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Wednesday, July 12, 2000

Nobody is more surprised than I am that I felt so good today. I thought there was a chance I'd end up in the hospital, or at least a doctor's office. When I went to bed last night, I thought I was feeling a little better only because I'd been resting all afternoon and evening, doing absolutely nothing and keeping as still as possible. I was almost afraid to lie down, because that had been the source of such pain the night before.

A lounge chair isn't really doing the job it was designed for, if the only position in which you can sit in it comfortably is this one.


And this is how I piled the pillows up when I went to bed last night. Good for reading, bad for sleeping.

When I woke up this morning, I had pushed the giant upright pillow tower aside, some time in the night, in my sleep. I was sleeping normally, horizontally, and without pain. This was great, but I was afraid to move, afraid I'd jar something loose (or whatever) and bring it all back. I lay in bed for a long time before gingerly easing my way out from under the covers to see if the miracle was real.

The greatest relief was that now I wouldn't have to try to call a doctor.

Things were a little tentative all day long like that. I kept wondering what I might do to make the pain come back. I got more confident in my recovery as the day went on, but I was determined to keep the stress level as low as I could. That's why I've decided not to try to take off for the lake until at least next week. There's just too much going on a work for me to get away and feel good about it. I have to accept that the timing simply isn't right.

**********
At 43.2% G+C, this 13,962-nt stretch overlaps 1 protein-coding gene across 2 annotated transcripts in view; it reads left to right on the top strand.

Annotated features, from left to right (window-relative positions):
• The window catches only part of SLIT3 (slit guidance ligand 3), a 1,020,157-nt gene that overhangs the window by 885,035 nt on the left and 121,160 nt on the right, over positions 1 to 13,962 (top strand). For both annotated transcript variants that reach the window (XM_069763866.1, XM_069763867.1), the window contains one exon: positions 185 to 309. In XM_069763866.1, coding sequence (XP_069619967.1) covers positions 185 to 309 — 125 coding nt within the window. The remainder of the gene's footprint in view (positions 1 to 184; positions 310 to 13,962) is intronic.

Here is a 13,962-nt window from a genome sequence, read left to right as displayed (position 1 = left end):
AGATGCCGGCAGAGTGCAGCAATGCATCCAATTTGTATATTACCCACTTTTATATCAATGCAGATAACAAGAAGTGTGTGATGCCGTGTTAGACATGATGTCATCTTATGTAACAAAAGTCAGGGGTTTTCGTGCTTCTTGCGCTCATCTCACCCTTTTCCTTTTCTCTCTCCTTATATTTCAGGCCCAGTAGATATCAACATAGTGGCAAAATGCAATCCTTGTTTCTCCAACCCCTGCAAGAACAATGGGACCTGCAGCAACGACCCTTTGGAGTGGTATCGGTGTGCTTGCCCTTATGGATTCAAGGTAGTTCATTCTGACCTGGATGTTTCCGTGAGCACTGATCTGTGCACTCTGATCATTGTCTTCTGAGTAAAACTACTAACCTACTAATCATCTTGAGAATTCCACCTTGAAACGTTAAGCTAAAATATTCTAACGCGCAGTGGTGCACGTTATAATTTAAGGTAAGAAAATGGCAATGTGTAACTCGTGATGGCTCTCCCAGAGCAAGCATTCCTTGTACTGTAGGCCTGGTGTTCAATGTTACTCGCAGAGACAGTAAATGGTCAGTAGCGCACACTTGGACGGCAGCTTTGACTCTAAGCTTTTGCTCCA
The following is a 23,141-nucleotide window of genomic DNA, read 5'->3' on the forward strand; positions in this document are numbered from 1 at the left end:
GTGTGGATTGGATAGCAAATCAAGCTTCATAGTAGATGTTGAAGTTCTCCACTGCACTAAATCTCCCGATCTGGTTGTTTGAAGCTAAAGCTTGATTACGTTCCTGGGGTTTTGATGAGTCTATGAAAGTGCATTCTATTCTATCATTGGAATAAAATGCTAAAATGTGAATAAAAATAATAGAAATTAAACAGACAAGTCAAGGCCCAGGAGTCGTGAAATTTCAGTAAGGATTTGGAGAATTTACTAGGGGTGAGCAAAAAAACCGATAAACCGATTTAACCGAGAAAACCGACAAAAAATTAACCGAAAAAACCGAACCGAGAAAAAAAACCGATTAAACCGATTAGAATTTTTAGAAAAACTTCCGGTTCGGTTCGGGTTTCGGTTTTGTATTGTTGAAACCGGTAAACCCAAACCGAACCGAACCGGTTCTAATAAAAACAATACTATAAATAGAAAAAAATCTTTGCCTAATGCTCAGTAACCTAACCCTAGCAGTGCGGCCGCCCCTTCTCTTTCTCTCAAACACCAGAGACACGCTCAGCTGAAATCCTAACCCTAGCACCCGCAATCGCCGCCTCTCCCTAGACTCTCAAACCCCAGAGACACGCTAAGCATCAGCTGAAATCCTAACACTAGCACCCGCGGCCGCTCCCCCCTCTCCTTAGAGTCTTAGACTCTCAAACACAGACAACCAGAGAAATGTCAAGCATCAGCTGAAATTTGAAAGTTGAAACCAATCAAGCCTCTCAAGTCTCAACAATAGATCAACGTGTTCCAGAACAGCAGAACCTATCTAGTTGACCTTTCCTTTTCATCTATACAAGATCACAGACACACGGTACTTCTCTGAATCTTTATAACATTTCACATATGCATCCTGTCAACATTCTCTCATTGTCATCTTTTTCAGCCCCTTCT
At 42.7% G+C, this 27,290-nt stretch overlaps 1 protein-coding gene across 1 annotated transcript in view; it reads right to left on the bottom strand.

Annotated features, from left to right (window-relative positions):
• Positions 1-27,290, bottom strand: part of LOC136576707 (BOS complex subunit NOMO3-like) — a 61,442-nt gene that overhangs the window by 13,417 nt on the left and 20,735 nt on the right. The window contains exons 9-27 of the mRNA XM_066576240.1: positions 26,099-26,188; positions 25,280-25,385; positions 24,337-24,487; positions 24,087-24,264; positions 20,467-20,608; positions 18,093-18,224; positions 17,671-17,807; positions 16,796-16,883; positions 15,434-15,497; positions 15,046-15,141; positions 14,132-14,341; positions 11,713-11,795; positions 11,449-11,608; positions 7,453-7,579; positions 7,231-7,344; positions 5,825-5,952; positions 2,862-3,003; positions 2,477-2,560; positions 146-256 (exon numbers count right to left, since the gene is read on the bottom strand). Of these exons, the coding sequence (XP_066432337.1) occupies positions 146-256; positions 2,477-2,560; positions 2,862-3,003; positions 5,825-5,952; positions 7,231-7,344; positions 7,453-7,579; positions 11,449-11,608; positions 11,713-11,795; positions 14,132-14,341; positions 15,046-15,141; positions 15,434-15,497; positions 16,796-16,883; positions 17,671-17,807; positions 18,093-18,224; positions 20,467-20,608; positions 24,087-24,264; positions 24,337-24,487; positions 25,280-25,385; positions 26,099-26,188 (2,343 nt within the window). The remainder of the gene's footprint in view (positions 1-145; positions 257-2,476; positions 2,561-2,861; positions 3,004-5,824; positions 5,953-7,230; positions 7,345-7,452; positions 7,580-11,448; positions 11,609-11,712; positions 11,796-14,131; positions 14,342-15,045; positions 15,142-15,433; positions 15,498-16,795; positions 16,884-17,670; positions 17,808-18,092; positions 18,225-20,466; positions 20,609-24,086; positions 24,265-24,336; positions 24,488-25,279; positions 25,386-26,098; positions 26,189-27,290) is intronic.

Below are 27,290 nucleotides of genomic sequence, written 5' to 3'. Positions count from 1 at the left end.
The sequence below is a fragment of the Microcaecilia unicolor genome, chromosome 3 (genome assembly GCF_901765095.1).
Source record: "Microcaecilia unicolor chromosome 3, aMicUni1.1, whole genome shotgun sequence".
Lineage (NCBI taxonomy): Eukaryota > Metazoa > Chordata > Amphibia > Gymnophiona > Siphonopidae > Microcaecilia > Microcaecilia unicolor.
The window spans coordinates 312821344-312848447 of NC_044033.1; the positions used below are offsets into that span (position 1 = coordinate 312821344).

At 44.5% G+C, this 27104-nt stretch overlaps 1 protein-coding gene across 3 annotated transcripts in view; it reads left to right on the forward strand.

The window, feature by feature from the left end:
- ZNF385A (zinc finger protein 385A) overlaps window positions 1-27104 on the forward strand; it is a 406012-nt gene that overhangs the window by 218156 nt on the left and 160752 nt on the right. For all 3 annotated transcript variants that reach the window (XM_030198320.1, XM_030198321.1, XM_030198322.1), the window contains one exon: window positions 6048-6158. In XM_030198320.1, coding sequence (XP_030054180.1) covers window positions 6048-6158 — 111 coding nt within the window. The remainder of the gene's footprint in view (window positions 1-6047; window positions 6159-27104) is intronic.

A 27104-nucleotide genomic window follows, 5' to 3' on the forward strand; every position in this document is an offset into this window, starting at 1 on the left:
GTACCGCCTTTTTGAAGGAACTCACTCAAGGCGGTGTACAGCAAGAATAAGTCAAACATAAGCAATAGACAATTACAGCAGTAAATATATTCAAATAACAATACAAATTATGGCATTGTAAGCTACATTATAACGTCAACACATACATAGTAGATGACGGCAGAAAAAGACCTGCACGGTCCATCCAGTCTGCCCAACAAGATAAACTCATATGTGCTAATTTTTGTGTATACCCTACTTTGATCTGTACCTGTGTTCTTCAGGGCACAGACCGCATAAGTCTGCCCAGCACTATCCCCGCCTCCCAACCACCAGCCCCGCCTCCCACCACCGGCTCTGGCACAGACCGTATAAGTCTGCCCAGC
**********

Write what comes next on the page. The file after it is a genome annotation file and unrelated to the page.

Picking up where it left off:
There was a letter in Ann Landers' advice column today from a woman whose sister died because she was afraid to call a doctor, despite obvious symptoms. I would never have read it if Mom hadn't called my reluctant attention to it. I'm sorry that I worry her so much but grateful that she cares, even if I don't like hearing things that contradict my preconceptions.

No, that's not even true. I like being challenged, and I love learning new things. I'm always open to ideas from different sources. I'm a good listener, and I make a point of really hearing people. I can probably even believe that I would have been smarter yesterday to bully my way into a doctor's appointment, no matter how much the HMO resisted. But I'm glad I didn't have to, and really glad, now that it's over, that I didn't.

I'm not afraid of doctors, exactly, but I'm really awkward on the phone. The Boss knows this, and he makes allowances, in spite of my position at the communications hub of the Company. The fact that I can almost always get out of making a phone call, just by asking him to do it, is something I deeply appreciate.

Since the symptoms I had yesterday were vague and hard to describe, I would have been uncomfortable trying to tell a nurse or receptionist or HMO contact person what was wrong. If I'd had "chest pains," it would have been simpler and easier, and I might even have gone through with it. "I've got a lump in my throat and it hurts to breathe" sounds like the response should be, "Lie down until it goes away." Which is more or less what I did.

What I really need is a doctor who will call me every so often and ask me how I'm feeling. Then, if I say something that he or she doesn't like the sound of, I can go in and get it checked out. Then I get my lollipop and come on back home and take the rest of the day off, doctor's orders. In a better world, that's the way it would be.

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